I think your idea is very interesting. I've recently volunteered for a fair few posts on 'Do-It' but it is a slow and tedious process. More off-putting is that most of the vacancies appear to be filled - frustratingly! It's just not kept up-to-date it appears

RichManPoorManBeggarmanThief Fri 25-Oct-13 05:43:51

From your initial post, you need to decide if you want to focus on acting as a volunteer broker for charities or just anyone who needs it, because your last 2 examples (the fashion designer and the writer) are basically just providing free labour to people whose own for-profit business models aren't currently working (sorry if that sounds harsh).

Assuming the former (and I think that's the only basis on which it can be attractive to volunteers), my experience has shown that most volunteers want to do the "front of house" stuff - reading to sick kids, gala dinners, etc, but what charities really need is back office skills- especially finance and legal (hands on stuff like book keeping, reviewing contracts etc), because these cost more to the charity than the cost of training the volunteer and dealing with the associated admin. You often find small charities also appreciate people who are prepared to do office admin. However, a lot of volunteers arent interested in these sorts of tasks, or ones involving PTA etc

Therefore to my mind the problem is that there is a mismatch between what charities need and what volunteers want to do.

janey68 Fri 25-Oct-13 06:54:54

You've clearly given this some thought OP, but I have to say ime of volunteers I've known, I agree with the above. Many people who volunteer, want to do it on their terms- absolutely understandable- but not necessarily dovetailing with what's needed. A business which is not going successfully is likely to need more than a volunteer giving a bit of time to turn it round. It takes time to develop an understanding of how a business runs and then an ongoing commitment as well as an up to date skill set... And tbh someone with all that is probably going to be using them already.

Without meaning to sound harsh, most of the people I've known who have been interested in volunteering have been very well meaning people who have some available time ( though often this is quite inflexible) and want to do something 'front of house' like richman says... Listening to children read, accompanying school or playgroup outings, doing a stint in the local charity shop. They don't tend to have the more specific behind the scenes skills and knowledge which are often required.

janey68 Fri 25-Oct-13 07:02:09

I didn't mean that post to sound negative about volunteers btw, because there are many valued volunteers out there. It's just like others say, I'm not sure there would necessarily be a match between what's actually needed with the type of examples you give.

Ime there is no shortage of volunteers for the type of role people want: my children's primary school had dozens of mums volunteering to hear readers, do craft work and accompany trips. There was definitely more supply than demand. I don't think that means you would necessarily find useful volunteers who are able to fulfil the examples you give though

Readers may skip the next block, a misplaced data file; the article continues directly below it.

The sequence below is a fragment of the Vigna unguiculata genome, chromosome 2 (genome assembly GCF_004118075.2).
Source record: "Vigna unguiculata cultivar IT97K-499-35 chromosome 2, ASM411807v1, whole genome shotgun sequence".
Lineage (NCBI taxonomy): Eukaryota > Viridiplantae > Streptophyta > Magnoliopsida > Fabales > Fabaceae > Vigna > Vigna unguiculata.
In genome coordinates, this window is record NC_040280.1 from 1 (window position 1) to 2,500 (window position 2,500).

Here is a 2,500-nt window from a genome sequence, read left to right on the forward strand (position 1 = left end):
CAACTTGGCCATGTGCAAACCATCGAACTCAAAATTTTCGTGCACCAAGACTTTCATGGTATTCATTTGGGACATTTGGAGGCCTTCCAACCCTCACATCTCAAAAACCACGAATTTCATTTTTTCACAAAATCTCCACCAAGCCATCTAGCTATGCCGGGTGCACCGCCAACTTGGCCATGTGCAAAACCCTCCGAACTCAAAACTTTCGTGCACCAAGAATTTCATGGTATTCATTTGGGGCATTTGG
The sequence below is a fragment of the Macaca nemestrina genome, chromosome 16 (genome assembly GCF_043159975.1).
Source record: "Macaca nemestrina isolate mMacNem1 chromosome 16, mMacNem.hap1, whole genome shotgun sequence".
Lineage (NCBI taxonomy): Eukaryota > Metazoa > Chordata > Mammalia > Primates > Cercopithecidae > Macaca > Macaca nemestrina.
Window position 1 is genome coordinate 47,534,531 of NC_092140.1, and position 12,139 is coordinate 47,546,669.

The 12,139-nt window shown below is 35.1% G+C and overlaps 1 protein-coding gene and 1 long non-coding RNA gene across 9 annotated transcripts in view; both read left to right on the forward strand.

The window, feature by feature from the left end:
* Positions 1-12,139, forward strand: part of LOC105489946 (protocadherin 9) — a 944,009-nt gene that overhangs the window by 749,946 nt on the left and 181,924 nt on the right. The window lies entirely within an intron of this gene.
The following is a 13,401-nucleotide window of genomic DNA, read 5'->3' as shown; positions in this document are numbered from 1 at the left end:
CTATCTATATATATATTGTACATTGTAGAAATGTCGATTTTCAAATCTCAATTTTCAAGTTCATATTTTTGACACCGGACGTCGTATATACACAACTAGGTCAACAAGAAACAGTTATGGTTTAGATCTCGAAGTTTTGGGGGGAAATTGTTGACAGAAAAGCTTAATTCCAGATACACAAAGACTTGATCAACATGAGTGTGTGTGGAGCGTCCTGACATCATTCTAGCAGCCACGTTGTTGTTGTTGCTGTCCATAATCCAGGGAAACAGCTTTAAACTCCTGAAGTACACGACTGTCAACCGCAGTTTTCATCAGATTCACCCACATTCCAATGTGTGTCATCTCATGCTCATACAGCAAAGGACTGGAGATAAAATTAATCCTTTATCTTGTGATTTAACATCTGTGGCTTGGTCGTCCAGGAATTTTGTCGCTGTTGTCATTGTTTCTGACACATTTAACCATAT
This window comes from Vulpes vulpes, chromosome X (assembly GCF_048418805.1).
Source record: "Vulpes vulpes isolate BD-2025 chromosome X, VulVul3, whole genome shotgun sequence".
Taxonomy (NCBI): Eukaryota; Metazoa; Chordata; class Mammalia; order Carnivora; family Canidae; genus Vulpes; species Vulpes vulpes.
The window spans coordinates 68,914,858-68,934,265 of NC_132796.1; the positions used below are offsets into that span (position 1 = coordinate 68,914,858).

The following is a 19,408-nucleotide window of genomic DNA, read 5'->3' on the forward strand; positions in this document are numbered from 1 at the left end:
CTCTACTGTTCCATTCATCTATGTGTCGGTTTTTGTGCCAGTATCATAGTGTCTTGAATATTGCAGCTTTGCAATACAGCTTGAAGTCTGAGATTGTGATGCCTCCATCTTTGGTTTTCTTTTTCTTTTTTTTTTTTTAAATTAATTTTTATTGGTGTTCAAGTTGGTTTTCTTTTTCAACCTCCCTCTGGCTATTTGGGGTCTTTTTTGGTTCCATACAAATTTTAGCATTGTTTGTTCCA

MrsMargoLeadbetter Fri 25-Oct-13 10:43:47

I agree that there is potentially something there but working out what is key.

You don't mention if you are thinking the service is a money earner to cover your time. It could be difficult to convince either party (charity or mum) to pay but maybe not impossible.

If you think there in interest why not do a one-off speed matching event to gauge interest? Invite local charities and mums to meet. The Media Trust (cannot link easily as on app) use this format for connecting PR volunteers with charities. Provide a form for each to get them thinking about what they need/can offer. Then manage it on the day/evening.

The things you are talking about remind me of Women Like Us which is a social enterprise that helps women get back into work.

I agree with the general sentiment that it is difficult to convince people to volunteer. It seems IME that if you are a volunteer you are likely to volunteer a lot. As an eg I am getting involved in our PTA and I already know a few of them as we all volunteered together at the NCT!

I do think there is a disconnect between what volunteers can/want to do and what the charity needs. However I do think some charities could be better at volunteer recruitment and management. And there is sometimes the possibility of changing what help they need in order to attract volunteers moreso. I volunteered for a kids camp for a few years and they reduced the holiday length in order to make it more feasible for volunteers.

As you might know Doit has been transfered over to new owners. However what it really needs is cash to make it work, but sadly that looks unlikely from the Gov. In theory it could be a really powerful tool for increasing volunteering.

Good luck.

lifeafterdropoff Sun 27-Oct-13 23:22:51

Sorry, I have been away for half term and only just seen this feedback. Your comments are really helping me refine my thinking even if I have some way to go! However, I'm pretty sure I am onto something, even if it is hard to articulate at this stage. Gut instinct, call it what you will. And when it comes out - in whatever form - it will be so much the better for your collective thoughts. Watch this space!